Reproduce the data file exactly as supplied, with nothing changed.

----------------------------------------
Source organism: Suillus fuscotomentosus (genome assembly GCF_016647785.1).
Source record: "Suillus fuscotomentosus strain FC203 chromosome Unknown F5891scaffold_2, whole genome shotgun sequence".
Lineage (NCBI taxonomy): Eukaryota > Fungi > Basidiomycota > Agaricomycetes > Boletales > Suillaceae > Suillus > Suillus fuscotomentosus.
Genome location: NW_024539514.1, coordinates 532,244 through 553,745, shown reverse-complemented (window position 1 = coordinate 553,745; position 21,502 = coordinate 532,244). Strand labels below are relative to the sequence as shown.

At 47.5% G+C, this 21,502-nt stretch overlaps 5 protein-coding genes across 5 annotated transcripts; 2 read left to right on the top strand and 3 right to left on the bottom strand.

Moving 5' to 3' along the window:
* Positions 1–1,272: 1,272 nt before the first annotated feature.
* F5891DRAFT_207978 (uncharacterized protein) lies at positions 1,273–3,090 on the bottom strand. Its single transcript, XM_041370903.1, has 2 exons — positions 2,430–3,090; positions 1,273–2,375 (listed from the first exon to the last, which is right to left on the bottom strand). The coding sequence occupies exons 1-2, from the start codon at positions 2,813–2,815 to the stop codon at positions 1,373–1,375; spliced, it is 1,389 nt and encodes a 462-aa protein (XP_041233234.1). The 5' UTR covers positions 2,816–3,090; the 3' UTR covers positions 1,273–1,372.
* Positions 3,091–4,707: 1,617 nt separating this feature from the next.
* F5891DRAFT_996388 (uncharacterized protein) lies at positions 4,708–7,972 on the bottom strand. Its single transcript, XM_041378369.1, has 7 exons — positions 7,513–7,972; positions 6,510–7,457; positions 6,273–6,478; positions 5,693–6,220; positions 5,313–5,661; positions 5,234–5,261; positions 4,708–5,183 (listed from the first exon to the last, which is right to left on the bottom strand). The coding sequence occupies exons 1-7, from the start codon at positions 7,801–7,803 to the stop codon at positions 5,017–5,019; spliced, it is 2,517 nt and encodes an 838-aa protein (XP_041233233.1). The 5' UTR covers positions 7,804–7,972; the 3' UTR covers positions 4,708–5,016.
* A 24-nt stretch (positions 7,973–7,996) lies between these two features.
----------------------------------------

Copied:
Source organism: Suillus fuscotomentosus (genome assembly GCF_016647785.1).
Source record: "Suillus fuscotomentosus strain FC203 chromosome Unknown F5891scaffold_2, whole genome shotgun sequence".
Lineage (NCBI taxonomy): Eukaryota > Fungi > Basidiomycota > Agaricomycetes > Boletales > Suillaceae > Suillus > Suillus fuscotomentosus.
Genome location: NW_024539514.1, coordinates 532,244 through 553,745, shown reverse-complemented (window position 1 = coordinate 553,745; position 21,502 = coordinate 532,244). Strand labels below are relative to the sequence as shown.

At 47.5% G+C, this 21,502-nt stretch overlaps 5 protein-coding genes across 5 annotated transcripts; 2 read left to right on the top strand and 3 right to left on the bottom strand.

Moving 5' to 3' along the window:
* Positions 1–1,272: 1,272 nt before the first annotated feature.
* F5891DRAFT_207978 (uncharacterized protein) lies at positions 1,273–3,090 on the bottom strand. Its single transcript, XM_041370903.1, has 2 exons — positions 2,430–3,090; positions 1,273–2,375 (listed from the first exon to the last, which is right to left on the bottom strand). The coding sequence occupies exons 1-2, from the start codon at positions 2,813–2,815 to the stop codon at positions 1,373–1,375; spliced, it is 1,389 nt and encodes a 462-aa protein (XP_041233234.1). The 5' UTR covers positions 2,816–3,090; the 3' UTR covers positions 1,273–1,372.
* Positions 3,091–4,707: 1,617 nt separating this feature from the next.
* F5891DRAFT_996388 (uncharacterized protein) lies at positions 4,708–7,972 on the bottom strand. Its single transcript, XM_041378369.1, has 7 exons — positions 7,513–7,972; positions 6,510–7,457; positions 6,273–6,478; positions 5,693–6,220; positions 5,313–5,661; positions 5,234–5,261; positions 4,708–5,183 (listed from the first exon to the last, which is right to left on the bottom strand). The coding sequence occupies exons 1-7, from the start codon at positions 7,801–7,803 to the stop codon at positions 5,017–5,019; spliced, it is 2,517 nt and encodes an 838-aa protein (XP_041233233.1). The 5' UTR covers positions 7,804–7,972; the 3' UTR covers positions 4,708–5,016.
* A 24-nt stretch (positions 7,973–7,996) lies between these two features.